Spirit of Life, Saratoga
Almost 4 years ago we moved from one coast to the other and our lives changed in a lot of ways. One was a huge cut to our overall income. This put us on a different path, and I honestly feel like we are much better for it.
It is easy from time to time to get off the path. Sometimes less important things or people creep in and cause a lot of distraction and I forget the end goals.
Recently I joined a discussion group on Voluntary Simplicity organized by Jillian. She wrote a great post about it which I strongly suggest you read if this sort of thing strikes your fancy. I had to miss the first two meetings but I have done all of the readings and really like the course so far.
Week Three’s topic was work. Just in our small group I realized that I am in a minority (I think) when it comes to how I view satisfying work. To me work is very physical. If I’m not manipulating things it doesn’t seem very gratifying.
Most of my “work” now belongs to the things I do at home. It isn’t necessarily the most fun, and I’m certainly not getting evaluated on it or anything, but it’s important and I take pride in it.
I enjoy baking bread and making our Christmas gifts and sewing Halloween costumes. In a minute I’ll start working on chicken pot pie for dinner, but I already made the crust this morning with Jack. There will be something more special about dinner, because I made it myself. I put time and energy and thought into it, and to me that’s valuable work.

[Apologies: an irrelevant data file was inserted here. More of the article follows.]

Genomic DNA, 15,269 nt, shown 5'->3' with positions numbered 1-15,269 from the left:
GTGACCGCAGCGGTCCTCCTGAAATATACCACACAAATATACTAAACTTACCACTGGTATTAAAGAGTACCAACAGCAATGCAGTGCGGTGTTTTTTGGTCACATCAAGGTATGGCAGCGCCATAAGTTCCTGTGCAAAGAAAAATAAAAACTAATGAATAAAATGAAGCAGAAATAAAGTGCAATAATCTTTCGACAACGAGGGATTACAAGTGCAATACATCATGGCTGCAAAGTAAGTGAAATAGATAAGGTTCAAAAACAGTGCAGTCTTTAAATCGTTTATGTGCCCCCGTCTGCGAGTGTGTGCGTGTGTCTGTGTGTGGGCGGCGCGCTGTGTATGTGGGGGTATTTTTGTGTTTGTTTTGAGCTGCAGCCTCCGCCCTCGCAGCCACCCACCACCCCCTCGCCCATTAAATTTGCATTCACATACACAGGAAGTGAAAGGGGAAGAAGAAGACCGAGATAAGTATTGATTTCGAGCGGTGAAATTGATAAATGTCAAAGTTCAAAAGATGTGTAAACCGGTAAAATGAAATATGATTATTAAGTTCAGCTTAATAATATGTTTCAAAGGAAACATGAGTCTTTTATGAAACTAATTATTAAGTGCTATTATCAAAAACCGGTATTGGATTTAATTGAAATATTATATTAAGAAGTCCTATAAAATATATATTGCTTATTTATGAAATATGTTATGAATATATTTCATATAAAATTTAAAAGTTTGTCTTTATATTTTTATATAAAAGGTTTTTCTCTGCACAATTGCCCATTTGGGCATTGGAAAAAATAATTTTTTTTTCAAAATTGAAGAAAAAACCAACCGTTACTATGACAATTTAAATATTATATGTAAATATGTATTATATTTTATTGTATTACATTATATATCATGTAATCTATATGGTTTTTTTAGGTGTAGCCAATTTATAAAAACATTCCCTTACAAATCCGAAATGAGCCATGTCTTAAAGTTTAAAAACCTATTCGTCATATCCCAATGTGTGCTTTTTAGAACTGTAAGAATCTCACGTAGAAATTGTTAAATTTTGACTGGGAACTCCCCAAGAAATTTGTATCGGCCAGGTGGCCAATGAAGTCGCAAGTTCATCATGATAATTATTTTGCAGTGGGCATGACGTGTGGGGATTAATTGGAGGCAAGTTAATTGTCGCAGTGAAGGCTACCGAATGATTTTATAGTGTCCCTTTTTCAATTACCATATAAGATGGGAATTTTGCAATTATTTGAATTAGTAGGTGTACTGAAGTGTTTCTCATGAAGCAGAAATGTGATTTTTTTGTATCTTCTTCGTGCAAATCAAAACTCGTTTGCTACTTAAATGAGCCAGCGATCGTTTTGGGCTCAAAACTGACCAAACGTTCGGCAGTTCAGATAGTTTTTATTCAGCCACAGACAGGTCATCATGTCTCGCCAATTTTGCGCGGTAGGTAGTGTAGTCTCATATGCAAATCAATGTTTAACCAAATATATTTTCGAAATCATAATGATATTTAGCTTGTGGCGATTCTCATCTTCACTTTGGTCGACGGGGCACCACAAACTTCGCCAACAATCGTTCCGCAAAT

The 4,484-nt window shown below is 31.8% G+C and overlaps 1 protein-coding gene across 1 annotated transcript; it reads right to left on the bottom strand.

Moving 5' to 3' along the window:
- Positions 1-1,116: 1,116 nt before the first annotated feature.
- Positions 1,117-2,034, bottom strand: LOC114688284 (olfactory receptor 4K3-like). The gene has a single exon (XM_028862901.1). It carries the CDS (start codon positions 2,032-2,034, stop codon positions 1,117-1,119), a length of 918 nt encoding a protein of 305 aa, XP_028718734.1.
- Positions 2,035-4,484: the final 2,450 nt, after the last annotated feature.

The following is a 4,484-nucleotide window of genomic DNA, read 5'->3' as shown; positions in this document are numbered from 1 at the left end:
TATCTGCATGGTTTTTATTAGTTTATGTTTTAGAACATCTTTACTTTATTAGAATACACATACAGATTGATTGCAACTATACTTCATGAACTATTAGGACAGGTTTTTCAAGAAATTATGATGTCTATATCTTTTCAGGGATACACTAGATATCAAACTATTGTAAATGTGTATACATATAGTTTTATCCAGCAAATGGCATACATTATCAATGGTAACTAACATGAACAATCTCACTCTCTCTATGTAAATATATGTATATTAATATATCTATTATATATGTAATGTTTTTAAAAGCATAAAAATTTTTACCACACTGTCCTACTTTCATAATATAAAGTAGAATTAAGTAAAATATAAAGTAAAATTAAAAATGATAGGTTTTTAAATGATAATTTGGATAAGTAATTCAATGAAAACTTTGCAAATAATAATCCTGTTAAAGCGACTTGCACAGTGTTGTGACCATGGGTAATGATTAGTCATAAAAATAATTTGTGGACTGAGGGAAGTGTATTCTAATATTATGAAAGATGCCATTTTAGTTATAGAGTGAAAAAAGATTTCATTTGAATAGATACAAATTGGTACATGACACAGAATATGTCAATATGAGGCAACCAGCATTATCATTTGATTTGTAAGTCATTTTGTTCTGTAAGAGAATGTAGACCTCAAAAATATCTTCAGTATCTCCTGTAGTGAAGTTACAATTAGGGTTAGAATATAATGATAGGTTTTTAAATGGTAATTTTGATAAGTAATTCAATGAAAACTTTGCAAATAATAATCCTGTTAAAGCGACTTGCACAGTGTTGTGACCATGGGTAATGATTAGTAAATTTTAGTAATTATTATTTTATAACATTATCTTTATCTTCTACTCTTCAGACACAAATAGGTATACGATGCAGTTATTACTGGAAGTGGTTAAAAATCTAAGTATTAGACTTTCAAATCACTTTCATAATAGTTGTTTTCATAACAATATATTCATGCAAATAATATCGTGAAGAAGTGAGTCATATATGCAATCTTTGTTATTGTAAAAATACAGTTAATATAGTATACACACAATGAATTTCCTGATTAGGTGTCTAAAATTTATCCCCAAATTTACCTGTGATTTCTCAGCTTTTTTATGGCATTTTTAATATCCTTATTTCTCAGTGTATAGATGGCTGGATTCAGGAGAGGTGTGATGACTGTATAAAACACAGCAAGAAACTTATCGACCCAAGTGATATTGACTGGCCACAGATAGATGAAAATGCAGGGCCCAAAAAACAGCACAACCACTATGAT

In the course of the discussion I mentioned skillful work and that I think it’s important for everyone to have some form of skill. You should have something you are good at that you could use to help you trade for some other good or service, if necessary.
Oddly, when I brought this up a woman in the group said, “Whoa this is sounding a little bit Tea Partyish if you ask me.” Whoa. Ok, I know not everyone has the same perspective as me, but when I think Voluntary Simplicity I think of living with minimal inputs, closer to nature, low tech.
People seem to forget that our “modern” way of life has been very brief when you look at the history of humans over time. It is amazing and interesting to be alive during this area, but there’s no way to sustain it for the long haul.
I want to put forth the energy and the time to learn skills that should not have been forgotten in the first place. I don’t choose to learn chicken butchery because I think it’ll be as fun as a walk in the woods. I do it because it empowers me and it adds to my own ability to sustain myself and my family.
Voluntary Simplicity, to me, is living with technology and modern life in a way that is fulfilling, not all encompassing. To be thankful and grateful for all that the modern world can do for us but to still be able to put up your own food, whether you choose to or not.
I’m not sure exactly how that has anything to do with people who can’t understand why we need taxes for roads and fire departments, but I guess everyone is allowed to have their own opinions. 🙂
(The course is through Northwest Earth Institute if you want to check it out.)